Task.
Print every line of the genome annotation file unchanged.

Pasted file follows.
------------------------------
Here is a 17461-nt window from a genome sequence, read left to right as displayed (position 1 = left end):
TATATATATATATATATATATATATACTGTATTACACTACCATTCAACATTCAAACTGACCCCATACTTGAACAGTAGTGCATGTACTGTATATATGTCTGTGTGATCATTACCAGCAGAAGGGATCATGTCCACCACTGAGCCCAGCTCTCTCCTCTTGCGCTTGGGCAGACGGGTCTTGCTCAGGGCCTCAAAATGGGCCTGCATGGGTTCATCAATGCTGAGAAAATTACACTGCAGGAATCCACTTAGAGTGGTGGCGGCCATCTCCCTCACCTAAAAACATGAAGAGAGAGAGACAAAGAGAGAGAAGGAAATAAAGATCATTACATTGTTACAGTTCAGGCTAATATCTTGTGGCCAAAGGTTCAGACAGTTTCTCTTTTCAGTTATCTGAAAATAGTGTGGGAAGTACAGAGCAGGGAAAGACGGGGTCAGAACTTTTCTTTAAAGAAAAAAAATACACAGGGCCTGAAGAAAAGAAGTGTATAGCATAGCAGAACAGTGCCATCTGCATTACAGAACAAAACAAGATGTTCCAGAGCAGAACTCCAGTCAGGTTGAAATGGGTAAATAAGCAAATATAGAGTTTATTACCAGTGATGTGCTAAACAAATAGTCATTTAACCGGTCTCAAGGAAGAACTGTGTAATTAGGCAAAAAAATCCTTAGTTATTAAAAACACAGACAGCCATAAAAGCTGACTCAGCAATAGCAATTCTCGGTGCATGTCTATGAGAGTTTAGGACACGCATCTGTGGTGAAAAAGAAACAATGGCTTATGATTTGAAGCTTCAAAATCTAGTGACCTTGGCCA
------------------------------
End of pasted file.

Here is a 17461-nt window from a genome sequence, read left to right as displayed (position 1 = left end):
TATATATATATATATATATATATATACTGTATTACACTACCATTCAACATTCAAACTGACCCCATACTTGAACAGTAGTGCATGTACTGTATATATGTCTGTGTGATCATTACCAGCAGAAGGGATCATGTCCACCACTGAGCCCAGCTCTCTCCTCTTGCGCTTGGGCAGACGGGTCTTGCTCAGGGCCTCAAAATGGGCCTGCATGGGTTCATCAATGCTGAGAAAATTACACTGCAGGAATCCACTTAGAGTGGTGGCGGCCATCTCCCTCACCTAAAAACATGAAGAGAGAGAGACAAAGAGAGAGAAGGAAATAAAGATCATTACATTGTTACAGTTCAGGCTAATATCTTGTGGCCAAAGGTTCAGACAGTTTCTCTTTTCAGTTATCTGAAAATAGTGTGGGAAGTACAGAGCAGGGAAAGACGGGGTCAGAACTTTTCTTTAAAGAAAAAAAATACACAGGGCCTGAAGAAAAGAAGTGTATAGCATAGCAGAACAGTGCCATCTGCATTACAGAACAAAACAAGATGTTCCAGAGCAGAACTCCAGTCAGGTTGAAATGGGTAAATAAGCAAATATAGAGTTTATTACCAGTGATGTGCTAAACAAATAGTCATTTAACCGGTCTCAAGGAAGAACTGTGTAATTAGGCAAAAAAATCCTTAGTTATTAAAAACACAGACAGCCATAAAAGCTGACTCAGCAATAGCAATTCTCGGTGCATGTCTATGAGAGTTTAGGACACGCATCTGTGGTGAAAAAGAAACAATGGCTTATGATTTGAAGCTTCAAAATCTAGTGACCTTGGCCA